On December 17, 2019, the Bureau of Land Management (BLM), an agency within the Department of the Interior, held an oil and gas lease sale in the state of Nevada. The competitive lease sale offered 156 parcels composed of nearly 270,000 acres of federal land for oil and gas exploration and development.
The results of the sale while unsurprising to those that have been following leasing in the state of Nevada, were severely disappointing for federal taxpayers. Just 10 of the 156 parcels on offer received bids, with 13,217 acres leased in total. The sale garnered per-acre bid prices ranging from $2 to $41, and an overall average of $11.38 per acre.
Average per acre bid amounts in Nevada oil and gas lease sales are quite low, significantly lagging the national average. In 2018, the state averaged just $4.34 per acre from lease sales, well below the $918 per acre average everywhere else in the lower 48. This year, oil and gas leases on federal land in Nevada sold for $5.24/acre on average, compared to the average of $126.10/acre elsewhere in the continental U.S.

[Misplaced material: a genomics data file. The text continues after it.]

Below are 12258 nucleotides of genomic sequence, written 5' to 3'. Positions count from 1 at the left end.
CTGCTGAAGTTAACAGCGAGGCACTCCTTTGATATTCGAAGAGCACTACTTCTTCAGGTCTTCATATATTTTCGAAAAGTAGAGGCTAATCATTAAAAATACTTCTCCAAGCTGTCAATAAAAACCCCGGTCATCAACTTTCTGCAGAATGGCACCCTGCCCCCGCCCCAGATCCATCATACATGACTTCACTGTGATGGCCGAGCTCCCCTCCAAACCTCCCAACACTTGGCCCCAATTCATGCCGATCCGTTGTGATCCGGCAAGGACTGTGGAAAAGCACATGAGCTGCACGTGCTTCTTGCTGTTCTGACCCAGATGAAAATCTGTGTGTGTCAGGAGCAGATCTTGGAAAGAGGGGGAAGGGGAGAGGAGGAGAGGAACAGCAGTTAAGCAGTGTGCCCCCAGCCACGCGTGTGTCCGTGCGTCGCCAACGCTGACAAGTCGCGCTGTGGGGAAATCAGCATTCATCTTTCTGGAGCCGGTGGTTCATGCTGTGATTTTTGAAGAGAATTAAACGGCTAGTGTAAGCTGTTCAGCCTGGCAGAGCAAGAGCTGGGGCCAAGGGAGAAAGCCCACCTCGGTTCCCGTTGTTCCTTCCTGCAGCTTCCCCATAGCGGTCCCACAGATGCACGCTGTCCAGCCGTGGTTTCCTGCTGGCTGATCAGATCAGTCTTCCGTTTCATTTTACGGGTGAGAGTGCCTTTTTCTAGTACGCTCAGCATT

The lease sale was the fifth to take place in Nevada this year and the second largest, beat out only by the July lease sale which offered 200 parcels made up of 389,000 acres. In total, the December sale generated just $154,000 in high bids, despite the availability of 270,000 acres for lease.
Unfortunately for taxpayers, the results of this lease sale are typical of oil and gas leases in Nevada. Lease sales in October and November were similarly disappointing. These poor results are merely a symptom of a larger problem. The federal oil and gas system is broken.